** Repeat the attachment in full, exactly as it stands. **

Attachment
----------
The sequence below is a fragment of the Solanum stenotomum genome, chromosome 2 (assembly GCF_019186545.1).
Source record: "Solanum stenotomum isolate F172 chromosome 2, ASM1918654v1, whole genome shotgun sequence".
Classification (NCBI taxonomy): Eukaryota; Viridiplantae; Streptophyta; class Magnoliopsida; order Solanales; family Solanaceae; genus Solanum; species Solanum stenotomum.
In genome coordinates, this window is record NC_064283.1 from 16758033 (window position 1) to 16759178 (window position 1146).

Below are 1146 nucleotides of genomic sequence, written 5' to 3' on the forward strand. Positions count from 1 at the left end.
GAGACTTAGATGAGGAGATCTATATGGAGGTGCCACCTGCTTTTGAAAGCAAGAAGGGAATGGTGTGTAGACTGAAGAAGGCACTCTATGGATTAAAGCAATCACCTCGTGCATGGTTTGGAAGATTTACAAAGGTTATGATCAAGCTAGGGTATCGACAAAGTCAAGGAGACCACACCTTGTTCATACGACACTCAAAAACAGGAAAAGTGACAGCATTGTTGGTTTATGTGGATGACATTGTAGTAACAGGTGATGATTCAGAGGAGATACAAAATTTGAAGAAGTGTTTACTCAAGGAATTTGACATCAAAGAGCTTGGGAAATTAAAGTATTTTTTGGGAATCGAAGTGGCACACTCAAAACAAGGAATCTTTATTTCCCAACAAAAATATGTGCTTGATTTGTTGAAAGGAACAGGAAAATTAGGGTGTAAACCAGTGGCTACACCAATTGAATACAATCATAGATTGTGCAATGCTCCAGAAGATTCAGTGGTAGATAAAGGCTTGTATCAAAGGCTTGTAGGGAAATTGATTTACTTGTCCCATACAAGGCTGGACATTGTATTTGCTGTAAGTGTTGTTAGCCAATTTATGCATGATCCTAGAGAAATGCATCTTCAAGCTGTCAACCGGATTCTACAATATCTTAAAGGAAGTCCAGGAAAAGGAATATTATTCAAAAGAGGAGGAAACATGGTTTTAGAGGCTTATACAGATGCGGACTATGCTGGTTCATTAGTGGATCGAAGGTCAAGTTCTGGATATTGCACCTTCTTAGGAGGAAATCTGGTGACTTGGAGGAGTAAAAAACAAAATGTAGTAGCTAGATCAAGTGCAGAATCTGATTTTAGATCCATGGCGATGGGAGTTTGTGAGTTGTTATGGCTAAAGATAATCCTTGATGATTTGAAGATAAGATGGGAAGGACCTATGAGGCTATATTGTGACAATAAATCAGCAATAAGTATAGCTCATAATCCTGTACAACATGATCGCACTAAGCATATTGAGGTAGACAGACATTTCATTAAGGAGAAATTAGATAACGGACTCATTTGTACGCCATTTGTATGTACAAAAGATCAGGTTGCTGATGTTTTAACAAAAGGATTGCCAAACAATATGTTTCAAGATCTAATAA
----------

The sequence below is a fragment of the Solanum stenotomum genome, chromosome 2 (assembly GCF_019186545.1).
Source record: "Solanum stenotomum isolate F172 chromosome 2, ASM1918654v1, whole genome shotgun sequence".
Classification (NCBI taxonomy): Eukaryota; Viridiplantae; Streptophyta; class Magnoliopsida; order Solanales; family Solanaceae; genus Solanum; species Solanum stenotomum.
In genome coordinates, this window is record NC_064283.1 from 16758033 (window position 1) to 16759178 (window position 1146).

Below are 1146 nucleotides of genomic sequence, written 5' to 3' on the forward strand. Positions count from 1 at the left end.
GAGACTTAGATGAGGAGATCTATATGGAGGTGCCACCTGCTTTTGAAAGCAAGAAGGGAATGGTGTGTAGACTGAAGAAGGCACTCTATGGATTAAAGCAATCACCTCGTGCATGGTTTGGAAGATTTACAAAGGTTATGATCAAGCTAGGGTATCGACAAAGTCAAGGAGACCACACCTTGTTCATACGACACTCAAAAACAGGAAAAGTGACAGCATTGTTGGTTTATGTGGATGACATTGTAGTAACAGGTGATGATTCAGAGGAGATACAAAATTTGAAGAAGTGTTTACTCAAGGAATTTGACATCAAAGAGCTTGGGAAATTAAAGTATTTTTTGGGAATCGAAGTGGCACACTCAAAACAAGGAATCTTTATTTCCCAACAAAAATATGTGCTTGATTTGTTGAAAGGAACAGGAAAATTAGGGTGTAAACCAGTGGCTACACCAATTGAATACAATCATAGATTGTGCAATGCTCCAGAAGATTCAGTGGTAGATAAAGGCTTGTATCAAAGGCTTGTAGGGAAATTGATTTACTTGTCCCATACAAGGCTGGACATTGTATTTGCTGTAAGTGTTGTTAGCCAATTTATGCATGATCCTAGAGAAATGCATCTTCAAGCTGTCAACCGGATTCTACAATATCTTAAAGGAAGTCCAGGAAAAGGAATATTATTCAAAAGAGGAGGAAACATGGTTTTAGAGGCTTATACAGATGCGGACTATGCTGGTTCATTAGTGGATCGAAGGTCAAGTTCTGGATATTGCACCTTCTTAGGAGGAAATCTGGTGACTTGGAGGAGTAAAAAACAAAATGTAGTAGCTAGATCAAGTGCAGAATCTGATTTTAGATCCATGGCGATGGGAGTTTGTGAGTTGTTATGGCTAAAGATAATCCTTGATGATTTGAAGATAAGATGGGAAGGACCTATGAGGCTATATTGTGACAATAAATCAGCAATAAGTATAGCTCATAATCCTGTACAACATGATCGCACTAAGCATATTGAGGTAGACAGACATTTCATTAAGGAGAAATTAGATAACGGACTCATTTGTACGCCATTTGTATGTACAAAAGATCAGGTTGCTGATGTTTTAACAAAAGGATTGCCAAACAATATGTTTCAAGATCTAATAA